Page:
From Joyce DiGati at one end, who tends several neighbors’ gardens so that the street always looks nice, to Dan and Melissa Leonard at the other end, who built and maintain two little libraries (one is at kids’ eye level!), this street is everything a neighborhood can be. There's Zoe Patti, who not only works tirelessly for the block club, but is also always dropping off a few homemade chocolate chunk cookies to anyone who needs a little cheering up, living next to Annette Greene, who will happily come over to let your dog out if you are stuck at work. Peter Riphan will lend you his brand new car, no questions asked, whenever you need it, and Mindy Airheart, who lives across the street, has come over to help me weed my garden. Now that's a good friend! Todd Patti snowblows the entire street's sidewalk before you leave for work on a snowy morning, and Susie Lanighan will have a nice hot toddy waiting for you when you stop by afterwards. I watched as "Tall Paul,” whose last name I don't even know, help lift a gigantic armoire up and over a second floor balcony railing for a new family that was moving in, just because he was walking by and saw they needed help!
There are far too many to mention by name, but trust me, this street is "the City of Good Neighbors" in a microcosm.
Promoting literacy: Tricia Kirst
As submitted by Allison Maracle
My sister-in-law Tricia Kirst is, and has been for many years, the Reach Out and Read of Western New York medical champion. Reach Out and Read is an early literacy pediatric program that gives children a foundation for success by incorporating books into pediatric care and encouraging parents to read aloud to their kids.
Trish is a pediatric nurse practitioner who has worked for Neighborhood Health Center for 23 years since graduating from Yale School of Nursing.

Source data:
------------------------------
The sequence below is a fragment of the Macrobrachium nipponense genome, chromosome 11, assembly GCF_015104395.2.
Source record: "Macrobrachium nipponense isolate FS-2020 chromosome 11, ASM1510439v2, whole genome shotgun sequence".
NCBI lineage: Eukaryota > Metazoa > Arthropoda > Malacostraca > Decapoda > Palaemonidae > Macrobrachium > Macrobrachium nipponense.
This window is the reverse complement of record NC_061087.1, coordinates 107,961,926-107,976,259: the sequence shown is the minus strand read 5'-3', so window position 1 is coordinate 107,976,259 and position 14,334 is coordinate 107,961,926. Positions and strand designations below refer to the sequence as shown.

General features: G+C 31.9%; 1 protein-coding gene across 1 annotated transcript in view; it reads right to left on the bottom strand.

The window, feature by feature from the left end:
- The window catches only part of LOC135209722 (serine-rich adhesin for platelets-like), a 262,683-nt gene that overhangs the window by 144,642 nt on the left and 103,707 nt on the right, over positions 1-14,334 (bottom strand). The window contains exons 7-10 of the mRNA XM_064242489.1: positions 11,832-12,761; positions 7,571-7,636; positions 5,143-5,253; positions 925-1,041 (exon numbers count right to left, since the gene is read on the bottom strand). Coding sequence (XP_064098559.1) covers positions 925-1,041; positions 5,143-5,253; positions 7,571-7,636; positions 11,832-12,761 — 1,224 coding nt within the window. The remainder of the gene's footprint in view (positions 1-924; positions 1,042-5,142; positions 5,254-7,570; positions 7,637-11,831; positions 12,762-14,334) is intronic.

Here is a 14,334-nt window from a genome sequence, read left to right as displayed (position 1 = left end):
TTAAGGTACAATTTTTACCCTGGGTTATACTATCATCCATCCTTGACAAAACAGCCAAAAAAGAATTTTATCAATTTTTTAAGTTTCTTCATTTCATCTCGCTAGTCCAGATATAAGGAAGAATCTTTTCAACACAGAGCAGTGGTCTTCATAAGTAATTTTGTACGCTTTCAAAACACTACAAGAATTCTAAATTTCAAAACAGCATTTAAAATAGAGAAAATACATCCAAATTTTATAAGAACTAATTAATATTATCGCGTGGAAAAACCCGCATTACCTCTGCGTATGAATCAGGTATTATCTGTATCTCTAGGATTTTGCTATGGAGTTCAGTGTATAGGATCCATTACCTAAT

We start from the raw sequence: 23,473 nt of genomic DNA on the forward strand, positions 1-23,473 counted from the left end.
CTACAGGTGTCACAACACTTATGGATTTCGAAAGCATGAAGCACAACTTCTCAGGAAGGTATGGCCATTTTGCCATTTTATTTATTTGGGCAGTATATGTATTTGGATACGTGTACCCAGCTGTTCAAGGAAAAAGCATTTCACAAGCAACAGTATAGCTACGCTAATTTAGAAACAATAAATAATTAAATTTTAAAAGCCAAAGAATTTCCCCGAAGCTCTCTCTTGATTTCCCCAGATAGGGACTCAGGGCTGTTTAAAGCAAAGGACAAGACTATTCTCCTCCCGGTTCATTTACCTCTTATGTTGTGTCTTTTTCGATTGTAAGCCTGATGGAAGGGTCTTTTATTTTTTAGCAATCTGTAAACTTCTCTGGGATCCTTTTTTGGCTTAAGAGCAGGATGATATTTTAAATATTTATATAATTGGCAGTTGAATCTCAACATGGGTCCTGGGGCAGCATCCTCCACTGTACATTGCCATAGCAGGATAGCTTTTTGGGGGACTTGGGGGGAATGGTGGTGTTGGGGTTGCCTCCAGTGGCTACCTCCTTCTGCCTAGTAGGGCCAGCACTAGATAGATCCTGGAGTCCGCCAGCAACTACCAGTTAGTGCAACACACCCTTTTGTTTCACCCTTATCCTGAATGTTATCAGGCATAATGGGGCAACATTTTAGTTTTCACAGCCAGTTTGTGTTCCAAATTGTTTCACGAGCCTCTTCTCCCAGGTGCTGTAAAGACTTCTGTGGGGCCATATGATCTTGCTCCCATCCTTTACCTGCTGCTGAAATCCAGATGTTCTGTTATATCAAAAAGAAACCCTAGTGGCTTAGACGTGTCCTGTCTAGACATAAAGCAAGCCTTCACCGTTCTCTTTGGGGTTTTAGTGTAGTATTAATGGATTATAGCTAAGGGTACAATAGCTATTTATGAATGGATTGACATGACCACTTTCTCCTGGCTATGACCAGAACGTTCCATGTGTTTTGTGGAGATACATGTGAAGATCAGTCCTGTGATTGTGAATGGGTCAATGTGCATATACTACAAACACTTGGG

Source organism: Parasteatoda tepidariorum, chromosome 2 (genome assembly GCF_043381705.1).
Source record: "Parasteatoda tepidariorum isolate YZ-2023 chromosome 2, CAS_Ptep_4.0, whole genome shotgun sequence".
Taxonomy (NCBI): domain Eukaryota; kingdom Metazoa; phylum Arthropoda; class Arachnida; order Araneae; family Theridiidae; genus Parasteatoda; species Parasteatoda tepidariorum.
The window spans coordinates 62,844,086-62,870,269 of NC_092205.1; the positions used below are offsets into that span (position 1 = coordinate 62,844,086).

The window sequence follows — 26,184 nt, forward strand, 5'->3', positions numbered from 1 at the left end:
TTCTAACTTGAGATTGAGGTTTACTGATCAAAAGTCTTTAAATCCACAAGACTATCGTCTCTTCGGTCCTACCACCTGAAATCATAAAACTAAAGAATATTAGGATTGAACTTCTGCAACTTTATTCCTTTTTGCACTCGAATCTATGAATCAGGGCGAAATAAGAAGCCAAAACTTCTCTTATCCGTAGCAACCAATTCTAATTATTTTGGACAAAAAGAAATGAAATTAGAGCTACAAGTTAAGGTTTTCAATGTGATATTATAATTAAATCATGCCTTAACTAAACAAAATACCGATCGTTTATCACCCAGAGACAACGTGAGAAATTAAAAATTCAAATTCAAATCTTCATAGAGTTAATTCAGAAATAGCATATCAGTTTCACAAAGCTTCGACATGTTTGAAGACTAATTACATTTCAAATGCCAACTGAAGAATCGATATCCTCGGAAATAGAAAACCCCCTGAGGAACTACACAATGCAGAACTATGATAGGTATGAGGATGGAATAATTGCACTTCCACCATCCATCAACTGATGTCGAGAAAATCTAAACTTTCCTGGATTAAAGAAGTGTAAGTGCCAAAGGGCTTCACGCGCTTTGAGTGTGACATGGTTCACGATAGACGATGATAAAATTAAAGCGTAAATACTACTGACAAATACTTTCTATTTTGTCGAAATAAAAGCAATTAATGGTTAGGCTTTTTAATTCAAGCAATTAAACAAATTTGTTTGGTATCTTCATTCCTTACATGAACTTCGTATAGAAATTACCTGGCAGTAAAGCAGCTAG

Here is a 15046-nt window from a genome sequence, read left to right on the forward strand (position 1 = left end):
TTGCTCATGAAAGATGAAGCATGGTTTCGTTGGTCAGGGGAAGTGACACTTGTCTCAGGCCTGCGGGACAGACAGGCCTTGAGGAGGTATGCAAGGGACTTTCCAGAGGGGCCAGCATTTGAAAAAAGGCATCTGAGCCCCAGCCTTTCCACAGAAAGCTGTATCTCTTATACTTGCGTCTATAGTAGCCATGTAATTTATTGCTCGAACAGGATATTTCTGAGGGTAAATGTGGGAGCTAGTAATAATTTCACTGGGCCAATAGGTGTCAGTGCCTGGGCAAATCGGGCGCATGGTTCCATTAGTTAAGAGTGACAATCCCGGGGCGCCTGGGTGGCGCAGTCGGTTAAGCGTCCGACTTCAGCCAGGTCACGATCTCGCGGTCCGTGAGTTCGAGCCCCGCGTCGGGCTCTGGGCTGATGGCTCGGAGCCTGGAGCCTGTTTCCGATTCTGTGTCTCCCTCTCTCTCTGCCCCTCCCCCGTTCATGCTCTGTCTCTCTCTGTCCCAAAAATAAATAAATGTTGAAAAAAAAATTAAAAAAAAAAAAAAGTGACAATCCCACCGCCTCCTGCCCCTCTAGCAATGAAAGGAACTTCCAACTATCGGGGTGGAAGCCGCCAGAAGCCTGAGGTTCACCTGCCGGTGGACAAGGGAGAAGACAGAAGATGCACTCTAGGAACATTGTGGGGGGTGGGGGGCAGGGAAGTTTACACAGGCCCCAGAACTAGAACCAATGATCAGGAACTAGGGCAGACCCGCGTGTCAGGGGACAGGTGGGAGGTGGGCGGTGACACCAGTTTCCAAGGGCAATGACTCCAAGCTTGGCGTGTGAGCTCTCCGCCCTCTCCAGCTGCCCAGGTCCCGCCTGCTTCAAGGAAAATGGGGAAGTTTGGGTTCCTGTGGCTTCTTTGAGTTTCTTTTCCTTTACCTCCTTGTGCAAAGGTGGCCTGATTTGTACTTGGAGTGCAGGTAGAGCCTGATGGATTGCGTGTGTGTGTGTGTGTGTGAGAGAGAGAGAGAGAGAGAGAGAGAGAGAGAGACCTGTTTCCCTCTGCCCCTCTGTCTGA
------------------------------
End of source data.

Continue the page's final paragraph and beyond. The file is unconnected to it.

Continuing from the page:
In addition to her PNP duties, she serves as a leader, advocate, and strategic partner for Reach Out and Read in our local community. Trish works closely with the program specialist to provide regular and ongoing technical assistance and support of each current program site. She also conducts site visits to each site to ensure the appropriate implementation of the Reach Out and Read program. She oversees training of new sites as well. She is an ambassador to public influencers as well as implementing local, regional, and statewide partnerships to help Reach Out and Read become integrated with the early learning and family support systems here in Western New York.
So that in a nutshell is her job description. What she really does is to work tirelessly so kids don't miss out on the early rapid brain development that occurs within a child's first five years. In Erie and Niagara County, they deliver early literacy programs to nearly 15,000 kids who receive healthcare at 12 Reach Out and Read pediatric practices. These clinics help improve the pre-reading skills of kids in underserved communities in Erie and Niagara counties.
Good Samaritan: Maggie Kisiel
As submitted by Vinny K. of Alden